For more information, contact the Alum Creek State Park office at (740) 548-4631 or the Ohio Division of Wildlife at (614) 644-3925.
Logan County's Indian Lake covers 5,800 acres of water, the lake yields plenty of big bluegills, slab crappies and hungry saugeyes throughout the hardwater season.
Elmer Heyob also recommends Indian Lake for winter largemouth bass. Though far and few between in January, big bass may be taken on jigging spoons in the deeper areas that have been recently dredged.
In addition, the success of the saugeye in Indian Lake is almost unparalleled, according to Heyob. Every year the ODOW stocks nearly 500,000 saugeyes into Indian Lake, and fish up to 7 and 8 pounds are occasionally taken.
The deeper water east of Dream Bridge off state Route 368 is one of the best spots on the lake to target for saugeyes.
Public access is available along the West and South banks where parking lots are provided. Additional parking lots and access are available at the Chippewa, Blackhawk and Moundwood marinas.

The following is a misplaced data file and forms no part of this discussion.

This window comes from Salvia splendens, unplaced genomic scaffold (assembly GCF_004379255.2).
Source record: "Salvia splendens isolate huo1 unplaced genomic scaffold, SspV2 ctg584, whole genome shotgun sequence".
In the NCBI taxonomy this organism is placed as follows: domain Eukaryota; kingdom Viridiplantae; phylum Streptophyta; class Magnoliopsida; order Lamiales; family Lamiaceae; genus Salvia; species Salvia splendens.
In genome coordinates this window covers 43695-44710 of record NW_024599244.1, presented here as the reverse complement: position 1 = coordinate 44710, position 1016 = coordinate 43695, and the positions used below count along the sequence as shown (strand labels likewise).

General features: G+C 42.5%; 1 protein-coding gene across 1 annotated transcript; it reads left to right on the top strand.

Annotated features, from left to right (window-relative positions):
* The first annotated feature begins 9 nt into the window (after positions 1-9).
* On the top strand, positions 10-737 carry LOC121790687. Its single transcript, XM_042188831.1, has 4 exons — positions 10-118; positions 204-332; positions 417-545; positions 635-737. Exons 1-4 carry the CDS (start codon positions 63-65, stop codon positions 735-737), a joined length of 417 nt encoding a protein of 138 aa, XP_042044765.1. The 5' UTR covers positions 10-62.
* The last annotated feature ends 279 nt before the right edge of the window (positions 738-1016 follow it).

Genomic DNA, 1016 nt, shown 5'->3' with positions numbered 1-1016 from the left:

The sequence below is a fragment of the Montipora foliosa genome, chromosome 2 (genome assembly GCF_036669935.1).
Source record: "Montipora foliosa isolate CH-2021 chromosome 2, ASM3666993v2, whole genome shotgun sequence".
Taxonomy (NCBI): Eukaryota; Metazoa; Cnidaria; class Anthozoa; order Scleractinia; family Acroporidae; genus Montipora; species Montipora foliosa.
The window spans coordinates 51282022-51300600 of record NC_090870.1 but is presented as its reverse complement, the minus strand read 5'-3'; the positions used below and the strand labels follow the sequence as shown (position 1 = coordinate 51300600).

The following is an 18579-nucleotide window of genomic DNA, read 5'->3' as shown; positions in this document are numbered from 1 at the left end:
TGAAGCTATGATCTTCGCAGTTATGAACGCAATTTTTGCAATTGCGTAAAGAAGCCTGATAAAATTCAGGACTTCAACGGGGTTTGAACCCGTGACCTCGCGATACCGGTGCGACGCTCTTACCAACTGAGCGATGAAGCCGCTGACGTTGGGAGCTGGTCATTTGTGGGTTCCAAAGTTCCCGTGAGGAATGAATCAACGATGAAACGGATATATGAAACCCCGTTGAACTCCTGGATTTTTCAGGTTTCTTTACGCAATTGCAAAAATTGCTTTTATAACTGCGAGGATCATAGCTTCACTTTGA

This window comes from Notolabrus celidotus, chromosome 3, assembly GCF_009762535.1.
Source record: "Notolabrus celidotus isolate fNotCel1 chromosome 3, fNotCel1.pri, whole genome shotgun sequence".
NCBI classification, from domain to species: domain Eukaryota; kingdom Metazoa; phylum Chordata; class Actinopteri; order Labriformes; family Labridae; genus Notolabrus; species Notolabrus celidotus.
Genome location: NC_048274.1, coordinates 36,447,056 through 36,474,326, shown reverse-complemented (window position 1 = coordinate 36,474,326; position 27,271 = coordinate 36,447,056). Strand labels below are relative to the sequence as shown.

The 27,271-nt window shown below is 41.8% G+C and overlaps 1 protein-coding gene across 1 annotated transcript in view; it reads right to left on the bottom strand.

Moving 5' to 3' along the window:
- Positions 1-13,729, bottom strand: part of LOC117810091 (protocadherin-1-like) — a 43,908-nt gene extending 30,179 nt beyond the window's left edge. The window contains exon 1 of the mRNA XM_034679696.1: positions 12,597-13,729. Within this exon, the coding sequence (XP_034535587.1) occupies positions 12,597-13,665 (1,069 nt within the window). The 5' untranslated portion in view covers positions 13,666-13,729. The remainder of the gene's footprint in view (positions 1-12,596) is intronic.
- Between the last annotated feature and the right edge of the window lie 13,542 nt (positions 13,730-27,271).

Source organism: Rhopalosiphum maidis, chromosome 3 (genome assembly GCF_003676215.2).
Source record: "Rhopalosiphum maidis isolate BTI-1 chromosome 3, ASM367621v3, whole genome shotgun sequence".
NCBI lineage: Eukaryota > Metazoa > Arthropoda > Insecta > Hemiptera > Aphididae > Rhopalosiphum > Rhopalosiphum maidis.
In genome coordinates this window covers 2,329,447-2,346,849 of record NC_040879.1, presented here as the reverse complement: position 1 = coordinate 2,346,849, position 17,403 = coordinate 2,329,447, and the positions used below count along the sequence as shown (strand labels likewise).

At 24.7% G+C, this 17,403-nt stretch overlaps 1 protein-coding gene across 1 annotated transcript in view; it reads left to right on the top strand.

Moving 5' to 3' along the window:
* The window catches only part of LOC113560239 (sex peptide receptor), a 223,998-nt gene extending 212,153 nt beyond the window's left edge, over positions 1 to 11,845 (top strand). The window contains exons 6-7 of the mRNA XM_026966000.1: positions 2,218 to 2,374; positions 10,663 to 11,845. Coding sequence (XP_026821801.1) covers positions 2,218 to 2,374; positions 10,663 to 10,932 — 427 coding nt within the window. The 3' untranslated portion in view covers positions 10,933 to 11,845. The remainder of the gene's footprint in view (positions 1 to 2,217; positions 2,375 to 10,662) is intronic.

Indian Lake may be reached off state routes 235 and 366 or from side roads off state Route 117 on the east.
Call Indian Lake State Park at (937) 843-2717 for current ice conditions, which can vary widely across the lake. Even the head of the local Coast Guard auxiliary has gone through the ice on a snowmobile, so caution is always advised.
A map and more information are available from the ODOW's District One office at (614) 644-3925.
Lake La Su An Wildlife Area
This productive hotspot features 13 fishable ponds and covers 130 acres of water in Williams County, but good things can come in small sizes.
The ponds on the area are some of the most highly managed waters in the state for huge bluegills, and the ponds harbor some true lunker bass.
Every year anglers take an estimated 12,000 bluegills from these ponds. Up to 40 percent of these 'gills reach between 8 and 11 inches before finding their way into anglers' buckets.
Managing for bluegills revolves around setting slot limits for bass. Bass numbers and sizes are controlled to provide the proper predator-prey relationship, and the panfish population responds with larger-sized fish.
Bass up to several pounds are taken with regularity and these ponds may be the angler's best bet for taking bass from under the ice.
All harvested fish must be recorded in at the fish check-in station before leaving the area.